Opinion

Levy could bring in more, or less, than SKSD needs

Ballots will soon arrive for the Feb. 3 South Kitsap School District (SKSD) maintenance-and-operations excess levy election.

If approved by a majority of voters, the annual levy amounts proposed by the district’s board of directors would be collected in 2010 through 2013.

Local funding for school years 2009-10 through 2013-14 would be provided by the levy.

Property taxes are collected on a calendar year basis, but the school district’s fiscal year runs from September through August.

Planning for a four-year levy that affects five school years involves lots of uncertainties, but the alternative (more frequent elections for shorter levy periods) is no better.

The biggest uncertainty is whether voters will approve the levy, even when only a simple majority rather than the previous “supermajority” is required.

Our public schools rely on local tax revenue for a significant part of total funding, so voters’ rejection of a ballot measure hits hard.

Statewide, local funding constitutes about 20 percent of school district general fund revenues.

Revenue generated by the levy for SKSD represents about 18 percent of the district’s funding, if both the levy amount and levy equalization funding from the state are included as levy-generated funding.

Rather than face the uncertain election outcome more often, most school districts do as SKSD does — propose a four-year levy so that the amount of local funding can be known for a longer period into the future.

Since elections cost the school district quite a bit of money that could otherwise be spent to pay for the education of our community’s children, spacing the elections four years apart has the added advantage of making more funding available for the classroom.

Other uncertainties involve possible reductions in state funding that the current recession may cause and potential increases in costs during the next five years.

If the Legislature follows the governor’s lead, SKSD and many other districts will receive less levy equalization funding (called “Local Effort Assistance” or “LEA” by the state) for school years 2009-10 through 2011-12.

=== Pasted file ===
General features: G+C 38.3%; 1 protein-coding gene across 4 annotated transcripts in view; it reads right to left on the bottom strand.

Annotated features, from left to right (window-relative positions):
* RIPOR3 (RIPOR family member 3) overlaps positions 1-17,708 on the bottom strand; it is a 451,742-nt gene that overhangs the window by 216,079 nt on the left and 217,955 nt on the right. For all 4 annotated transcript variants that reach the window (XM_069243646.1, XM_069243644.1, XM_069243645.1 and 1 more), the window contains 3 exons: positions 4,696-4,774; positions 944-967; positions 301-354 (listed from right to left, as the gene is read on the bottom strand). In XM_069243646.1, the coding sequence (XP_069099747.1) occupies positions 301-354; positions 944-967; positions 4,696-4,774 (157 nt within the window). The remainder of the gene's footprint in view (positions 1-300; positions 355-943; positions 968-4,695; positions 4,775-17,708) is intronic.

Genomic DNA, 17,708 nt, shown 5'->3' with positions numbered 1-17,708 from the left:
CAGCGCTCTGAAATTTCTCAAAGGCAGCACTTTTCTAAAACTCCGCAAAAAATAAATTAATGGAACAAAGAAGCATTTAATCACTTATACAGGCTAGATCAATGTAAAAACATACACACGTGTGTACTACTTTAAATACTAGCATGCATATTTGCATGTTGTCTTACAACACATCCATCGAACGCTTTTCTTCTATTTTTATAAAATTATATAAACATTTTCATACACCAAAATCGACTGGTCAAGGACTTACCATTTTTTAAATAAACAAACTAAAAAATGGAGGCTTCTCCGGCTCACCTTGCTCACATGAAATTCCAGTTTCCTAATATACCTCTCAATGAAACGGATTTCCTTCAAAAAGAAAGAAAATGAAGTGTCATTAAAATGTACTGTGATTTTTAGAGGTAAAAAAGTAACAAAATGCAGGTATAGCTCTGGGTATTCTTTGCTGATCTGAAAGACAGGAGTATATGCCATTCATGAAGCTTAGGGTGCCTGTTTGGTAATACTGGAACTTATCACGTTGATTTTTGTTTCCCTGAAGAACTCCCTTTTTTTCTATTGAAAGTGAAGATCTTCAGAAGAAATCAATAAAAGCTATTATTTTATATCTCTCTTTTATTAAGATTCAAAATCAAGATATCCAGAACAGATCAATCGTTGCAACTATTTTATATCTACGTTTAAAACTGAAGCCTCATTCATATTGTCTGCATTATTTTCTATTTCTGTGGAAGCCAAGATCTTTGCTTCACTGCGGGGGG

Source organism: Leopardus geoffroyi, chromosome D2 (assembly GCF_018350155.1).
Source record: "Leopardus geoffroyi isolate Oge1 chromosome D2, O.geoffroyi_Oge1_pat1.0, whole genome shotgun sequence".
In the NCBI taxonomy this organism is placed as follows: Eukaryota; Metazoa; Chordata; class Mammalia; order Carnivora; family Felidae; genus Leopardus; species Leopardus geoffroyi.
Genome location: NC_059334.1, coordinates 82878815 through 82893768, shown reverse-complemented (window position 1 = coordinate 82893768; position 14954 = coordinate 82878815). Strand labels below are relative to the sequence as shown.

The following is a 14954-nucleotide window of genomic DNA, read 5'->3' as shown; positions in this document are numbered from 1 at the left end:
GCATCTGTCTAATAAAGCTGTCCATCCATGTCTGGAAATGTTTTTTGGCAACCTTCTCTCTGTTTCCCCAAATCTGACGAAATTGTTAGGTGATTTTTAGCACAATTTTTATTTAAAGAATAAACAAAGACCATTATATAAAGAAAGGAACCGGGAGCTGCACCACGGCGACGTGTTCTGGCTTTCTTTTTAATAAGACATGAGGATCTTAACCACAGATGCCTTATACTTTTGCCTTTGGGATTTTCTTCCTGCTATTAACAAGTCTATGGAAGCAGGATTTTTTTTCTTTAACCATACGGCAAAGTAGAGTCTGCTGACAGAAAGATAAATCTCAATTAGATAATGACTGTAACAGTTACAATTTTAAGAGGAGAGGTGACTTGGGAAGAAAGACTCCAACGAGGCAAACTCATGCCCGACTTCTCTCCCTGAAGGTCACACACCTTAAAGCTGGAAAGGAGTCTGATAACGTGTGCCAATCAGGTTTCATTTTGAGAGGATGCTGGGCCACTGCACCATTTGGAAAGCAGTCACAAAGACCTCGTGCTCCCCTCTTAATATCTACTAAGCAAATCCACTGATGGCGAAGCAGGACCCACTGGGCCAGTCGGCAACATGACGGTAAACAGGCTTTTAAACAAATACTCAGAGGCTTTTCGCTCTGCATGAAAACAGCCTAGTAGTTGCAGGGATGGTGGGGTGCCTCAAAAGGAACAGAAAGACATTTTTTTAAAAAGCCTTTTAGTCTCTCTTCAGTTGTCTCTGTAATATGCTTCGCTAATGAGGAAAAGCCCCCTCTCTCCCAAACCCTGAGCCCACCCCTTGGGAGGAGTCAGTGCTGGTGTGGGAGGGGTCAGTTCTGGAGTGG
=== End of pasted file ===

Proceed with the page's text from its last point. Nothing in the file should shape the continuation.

When LEA funding from the state is reduced, the district must ask for more from local taxpayers — or do without.

As a result of our soaring property values in the recent past, LEA funding declined. When our assessed values increased faster than the statewide average, our apparent need for LEA based on the formula used by the state also declined.

LEA is calculated by comparing the statewide average tax rate to the local tax rate needed to collect a levy equal to 12 percent of regular state and federal funding.

The higher the local rate compared to the statewide rate, the more LEA is apparently required to reduce the difference in local tax burdens.

You might reasonably argue that our ability to pay didn’t rise as fast as our assessed property values, but finding another way to calculate LEA that would more closely approximate the need in each district may not be possible.

Besides, that argument has to be made to our legislators, not our school district. We and our school district have to deal with the fact that LEA for 2009 is $1.4 million — about $950,000 less than the amount in 2004 when the planning for our current four-year levy was done.

The uncertainty about future LEA funding couldn’t be avoided when planning for the levy then, and a similar uncertainty cannot be avoided when considering the proposed four-year levy.

Some things had to be postponed when LEA funding was less than anticipated and costs were higher than expected, and something similar could happen during the next four-year levy despite the district’s planning.

The governor has proposed cutting LEA by 33 percent in 2010 and 2011. So if the Legislature agrees, LEA may be reduced by another $460,000 in each of those years.

The proposed levy for 2010 is $16.4 million, which is 14.6 percent more than this year’s $14.3 million levy, because our school district needs to catch up with the effects of things that turned out to be worse than expected.

For 2011 through 2013, the proposed levy amounts are $16.9 million, $17.75 million, and $19 million — amounts that are intended to keep up with anticipated increases in pension costs, inflation, and possible commodity price spikes like that which occurred last year with petroleum products.

Maybe these proposed amounts will turn out to be more than enough, but they have to be high enough to cover reasonably foreseeable costs. They cannot be increased after voter approval of the four-year levy proposition.

For school district administrators and teachers, dealing with uncertainties in the levy plan means worrying about unavoidable budget shortfalls.

For voters, dealing with these uncertainties necessarily involves accepting the possibility that we may approve more than turns out to be absolutely necessary.

Robert Meadows is a Port Orchard resident.

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